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Monograph: An experimental investigation of post-depositional taphonomic bias in conodonts

Special Papers in Palaeontology - No. 73 - Cover Image
Publication: Special Papers in Palaeontology
Number: 73
Publication Date: 2005
Page(s): 39 56
Authored By: Peter H. von Bitter and Mark A. Purnell
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How to Cite

von BITTER, P.H. and PURNELL, M.A. 2005. An experimental investigation of post-depositional taphonomic bias in conodonts. In PURNELL, M.A. and DONOGHUE, P.C.J (eds.) Conodont Biology and Phylogeny: Interpreting the Fossil Record. Special Papers in Palaeontology73, 39–56.

Author Information

Peter H. von Bitter - Department of Palaeobiology, Royal Ontario Museum, and Department of Geology, University of Toronto, Toronto, Ontario, Canada M5S 2C6 (e-mail:
Mark A. Purnell - Department of Geology, University of Leicester, Leicester LE1 7RH, UK (e-mail:

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The different types of elements that occurred together in conodont apparatuses are not recovered from the fossil record in the expected numbers. The causes of this are complex and difficult to study. Numerous complete articulated skeletons of Ozarkodina excavata (Branson and Mehl) have been recovered from the Eramosa Member at Hepworth, Ontario, and as a consequence, several of the potential biases affecting recovery of isolated conodont elements can be ruled out a priori. Based on processing ten replicate samples (‘runs’) of nodular carbonate and bituminous shale, we tested the role of post-mortem compaction, laboratory processing and difficulties in element identification in biasing the expected, or predicted, recovery of apparatus elements.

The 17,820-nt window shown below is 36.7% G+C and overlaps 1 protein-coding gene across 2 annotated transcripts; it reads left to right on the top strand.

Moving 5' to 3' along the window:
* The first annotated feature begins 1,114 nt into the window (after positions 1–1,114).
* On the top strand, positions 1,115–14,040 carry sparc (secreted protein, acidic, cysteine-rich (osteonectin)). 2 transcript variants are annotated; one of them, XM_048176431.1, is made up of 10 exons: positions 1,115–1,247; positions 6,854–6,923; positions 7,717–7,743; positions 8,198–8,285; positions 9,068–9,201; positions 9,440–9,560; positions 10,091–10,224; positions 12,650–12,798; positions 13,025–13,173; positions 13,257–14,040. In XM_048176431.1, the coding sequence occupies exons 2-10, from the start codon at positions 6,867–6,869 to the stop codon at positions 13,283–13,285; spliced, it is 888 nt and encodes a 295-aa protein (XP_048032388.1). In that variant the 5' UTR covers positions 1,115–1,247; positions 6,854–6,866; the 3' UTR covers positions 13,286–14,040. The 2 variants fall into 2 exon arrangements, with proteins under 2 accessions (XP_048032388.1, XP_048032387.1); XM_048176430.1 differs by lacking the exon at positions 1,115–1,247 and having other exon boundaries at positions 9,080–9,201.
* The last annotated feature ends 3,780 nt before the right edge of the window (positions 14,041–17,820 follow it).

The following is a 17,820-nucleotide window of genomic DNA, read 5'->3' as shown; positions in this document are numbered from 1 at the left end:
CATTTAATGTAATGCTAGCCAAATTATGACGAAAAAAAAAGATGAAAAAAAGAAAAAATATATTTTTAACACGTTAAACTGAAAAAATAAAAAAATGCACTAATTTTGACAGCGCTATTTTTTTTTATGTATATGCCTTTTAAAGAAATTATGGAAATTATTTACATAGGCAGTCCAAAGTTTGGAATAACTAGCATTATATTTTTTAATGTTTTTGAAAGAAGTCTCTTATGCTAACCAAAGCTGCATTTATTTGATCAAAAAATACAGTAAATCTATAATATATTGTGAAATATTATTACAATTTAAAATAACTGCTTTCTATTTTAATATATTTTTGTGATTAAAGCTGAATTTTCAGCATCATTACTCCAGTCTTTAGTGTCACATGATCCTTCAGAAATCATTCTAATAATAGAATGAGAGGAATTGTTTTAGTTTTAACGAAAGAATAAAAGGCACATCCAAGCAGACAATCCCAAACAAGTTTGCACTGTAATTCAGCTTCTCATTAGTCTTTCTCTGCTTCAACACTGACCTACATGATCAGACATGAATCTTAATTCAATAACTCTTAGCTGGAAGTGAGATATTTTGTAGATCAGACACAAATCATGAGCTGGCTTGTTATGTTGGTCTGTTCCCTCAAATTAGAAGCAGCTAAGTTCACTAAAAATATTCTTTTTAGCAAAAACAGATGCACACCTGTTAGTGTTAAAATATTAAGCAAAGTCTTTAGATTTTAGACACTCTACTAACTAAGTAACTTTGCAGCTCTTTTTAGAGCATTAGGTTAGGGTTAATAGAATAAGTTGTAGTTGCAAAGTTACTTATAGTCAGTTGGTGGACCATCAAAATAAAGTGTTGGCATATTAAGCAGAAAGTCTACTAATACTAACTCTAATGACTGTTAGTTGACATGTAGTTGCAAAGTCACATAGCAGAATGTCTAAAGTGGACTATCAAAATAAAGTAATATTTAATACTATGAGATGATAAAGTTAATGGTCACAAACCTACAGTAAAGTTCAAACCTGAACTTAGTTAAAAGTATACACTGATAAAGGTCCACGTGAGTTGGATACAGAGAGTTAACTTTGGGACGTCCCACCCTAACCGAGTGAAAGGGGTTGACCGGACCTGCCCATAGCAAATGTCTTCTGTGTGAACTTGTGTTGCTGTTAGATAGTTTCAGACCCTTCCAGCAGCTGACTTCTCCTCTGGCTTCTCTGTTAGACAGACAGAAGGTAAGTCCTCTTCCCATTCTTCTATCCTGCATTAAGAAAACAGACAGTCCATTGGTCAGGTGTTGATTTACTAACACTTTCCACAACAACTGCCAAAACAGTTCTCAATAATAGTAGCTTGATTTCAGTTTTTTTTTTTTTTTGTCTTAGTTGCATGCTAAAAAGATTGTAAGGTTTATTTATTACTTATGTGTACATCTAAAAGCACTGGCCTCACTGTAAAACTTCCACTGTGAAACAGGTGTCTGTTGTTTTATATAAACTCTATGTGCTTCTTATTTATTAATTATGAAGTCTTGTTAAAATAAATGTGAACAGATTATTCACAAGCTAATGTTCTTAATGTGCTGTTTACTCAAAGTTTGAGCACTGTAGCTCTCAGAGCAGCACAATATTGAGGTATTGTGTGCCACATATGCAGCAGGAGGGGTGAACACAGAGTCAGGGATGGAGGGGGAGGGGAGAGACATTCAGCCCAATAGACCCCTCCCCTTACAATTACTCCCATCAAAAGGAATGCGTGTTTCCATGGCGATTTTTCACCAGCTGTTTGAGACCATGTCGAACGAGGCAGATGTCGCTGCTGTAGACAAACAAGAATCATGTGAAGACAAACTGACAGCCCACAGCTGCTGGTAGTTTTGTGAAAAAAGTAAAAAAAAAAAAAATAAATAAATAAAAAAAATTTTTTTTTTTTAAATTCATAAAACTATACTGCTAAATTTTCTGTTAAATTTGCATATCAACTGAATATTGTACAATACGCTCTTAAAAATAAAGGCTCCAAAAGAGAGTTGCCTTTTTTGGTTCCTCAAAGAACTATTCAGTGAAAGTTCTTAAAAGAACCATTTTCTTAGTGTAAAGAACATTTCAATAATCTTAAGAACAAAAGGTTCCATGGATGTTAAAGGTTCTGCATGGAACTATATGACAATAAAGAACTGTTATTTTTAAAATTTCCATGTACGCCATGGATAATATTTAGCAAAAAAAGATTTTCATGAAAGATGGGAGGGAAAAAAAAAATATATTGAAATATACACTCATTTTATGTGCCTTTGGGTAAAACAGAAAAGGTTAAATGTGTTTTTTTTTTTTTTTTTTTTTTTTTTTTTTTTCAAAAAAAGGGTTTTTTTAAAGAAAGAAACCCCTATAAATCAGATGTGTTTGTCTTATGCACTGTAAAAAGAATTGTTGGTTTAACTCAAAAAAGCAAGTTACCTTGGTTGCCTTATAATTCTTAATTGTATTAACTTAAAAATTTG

Although the numbers of different elements of O. excavata reported in the literature do not exhibit as marked a bias as do Late Palaeozoic conodont faunas, they are biased nonetheless. This is also true of elements recovered from the Eramosa Member. In both carbonate and shale samples, P1 and S1 ⁄ 2 elements are significantly under-represented, whereas P2 and S0 elements are significantly over-represented. In the carbonate runs, this bias is a consequence of the difficulties in differentiating between broken remains of morphologically similar elements. When this factor is taken into account in the shale runs, however, the fauna still exhibits significant bias, and we are able to rule out all potential biases except one. Surprisingly, apparent over-representation of P elements and under-representation of S elements can arise as a result of element fragmentation during sediment compaction and diagenesis alone.

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